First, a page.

There are some films that are based on comic books or graphic novels that most people have no idea. Some of those movies are Road to Perdition, From Hell, Ghost World, Red, and most shockingly of all was the Oscar-winning A History of Violence. Joing the ranks of those movies is 2 Guns, which is about two guys working undercover but neither of them know that until they're both framed for the same crime. It seems like the stuff of mid-winter garbage that studios put out just to keep something in the theater but shockingly...this was good.
Denzel Washington and Mark Wahlberg are two actors that have done spectacular things with their careers (ie: Glory, Training Day, Boogie Nights, The Fighter) and embarrassing things with their careers (ie: The Book of Eli, He Got Game, Max Payne, Shooter). Yet, for some reason they add a familar sense of calm while watching something that says you'll get your money's worth, which is why they were cast in this. Yes, they're both a little old for these type of shoot-em-ups but they can still pull it off despite starting to look like our dads.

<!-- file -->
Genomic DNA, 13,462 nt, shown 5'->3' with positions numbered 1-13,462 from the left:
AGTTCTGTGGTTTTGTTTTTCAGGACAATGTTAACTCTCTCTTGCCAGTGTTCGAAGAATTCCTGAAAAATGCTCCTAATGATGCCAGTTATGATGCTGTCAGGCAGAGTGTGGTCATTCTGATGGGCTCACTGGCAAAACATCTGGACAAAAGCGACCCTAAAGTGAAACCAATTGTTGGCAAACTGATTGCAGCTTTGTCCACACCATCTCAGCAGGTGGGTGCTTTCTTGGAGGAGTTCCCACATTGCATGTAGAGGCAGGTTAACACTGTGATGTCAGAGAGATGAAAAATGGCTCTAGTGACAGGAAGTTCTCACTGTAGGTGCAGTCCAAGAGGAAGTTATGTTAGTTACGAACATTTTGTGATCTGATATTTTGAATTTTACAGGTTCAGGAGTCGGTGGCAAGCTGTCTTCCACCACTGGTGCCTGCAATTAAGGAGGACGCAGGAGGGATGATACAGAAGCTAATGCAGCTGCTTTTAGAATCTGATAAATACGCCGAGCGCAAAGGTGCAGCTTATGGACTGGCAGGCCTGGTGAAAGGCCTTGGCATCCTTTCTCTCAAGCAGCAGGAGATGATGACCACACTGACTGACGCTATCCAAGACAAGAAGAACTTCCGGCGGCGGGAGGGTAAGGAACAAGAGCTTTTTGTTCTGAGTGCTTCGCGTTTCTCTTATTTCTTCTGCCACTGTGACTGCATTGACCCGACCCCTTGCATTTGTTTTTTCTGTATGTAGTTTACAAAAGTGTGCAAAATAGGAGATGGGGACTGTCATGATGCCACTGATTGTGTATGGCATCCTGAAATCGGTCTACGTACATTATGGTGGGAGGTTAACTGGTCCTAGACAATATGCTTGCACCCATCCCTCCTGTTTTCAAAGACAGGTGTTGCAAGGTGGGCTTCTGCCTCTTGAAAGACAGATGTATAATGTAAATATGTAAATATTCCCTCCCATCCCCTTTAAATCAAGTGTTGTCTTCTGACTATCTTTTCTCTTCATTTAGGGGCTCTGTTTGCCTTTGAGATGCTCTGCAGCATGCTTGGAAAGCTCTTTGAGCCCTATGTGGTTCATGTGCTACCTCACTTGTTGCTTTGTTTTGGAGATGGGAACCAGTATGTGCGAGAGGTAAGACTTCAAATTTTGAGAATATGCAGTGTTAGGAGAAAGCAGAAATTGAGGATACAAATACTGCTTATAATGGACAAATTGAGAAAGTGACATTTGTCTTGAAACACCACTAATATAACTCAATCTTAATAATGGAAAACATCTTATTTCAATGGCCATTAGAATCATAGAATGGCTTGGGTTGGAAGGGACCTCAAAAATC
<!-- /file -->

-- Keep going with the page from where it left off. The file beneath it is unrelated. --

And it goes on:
2 Guns is as funny as it is exciting, maybe even more so. The quips between Denzel and Marky Mark are great and it makes their scenes nostalgic for Bruce Willis and Damon Wayans in The Last Boyscout or Danny Glover and Mel Gibson in the Lethal Weapon films. Unfortunately, they don't do every scene together and spend half the movie in seperate storylines and doing their own thing. Those scenes get boring quickly but make you enjoy their reunions even more.
Director Baltasar Kormakur has nothing to his credit of note except for a great Icelandic thriller called The Deep. Given the nature and tone of 2 Guns, I'm guessing the studio wanted the guy who used to handle these types of films who was Tony Scott, but he's dead now and I think Kormakur has proven that he's up to the challenge of filling those hit-or-miss shoes. His approach is aggressive but controlled, kinda like watching an Oliver Stone movie when he's taking his meds.
If you go see this (which I expect not very many people to do) go with low expectations. That seemed to highten my enjoyment of it much more. It's a victim of poor advertising that didn't do a good job of spotlighting its strengths and instead focused on the cliche, douchey imagery that's worked in the past. I mean, for God's sake, just look at that ridiculous poster! But it's a good film for the purpose its existence is meant to serve and for a late-summer release, it's one of the better surprises.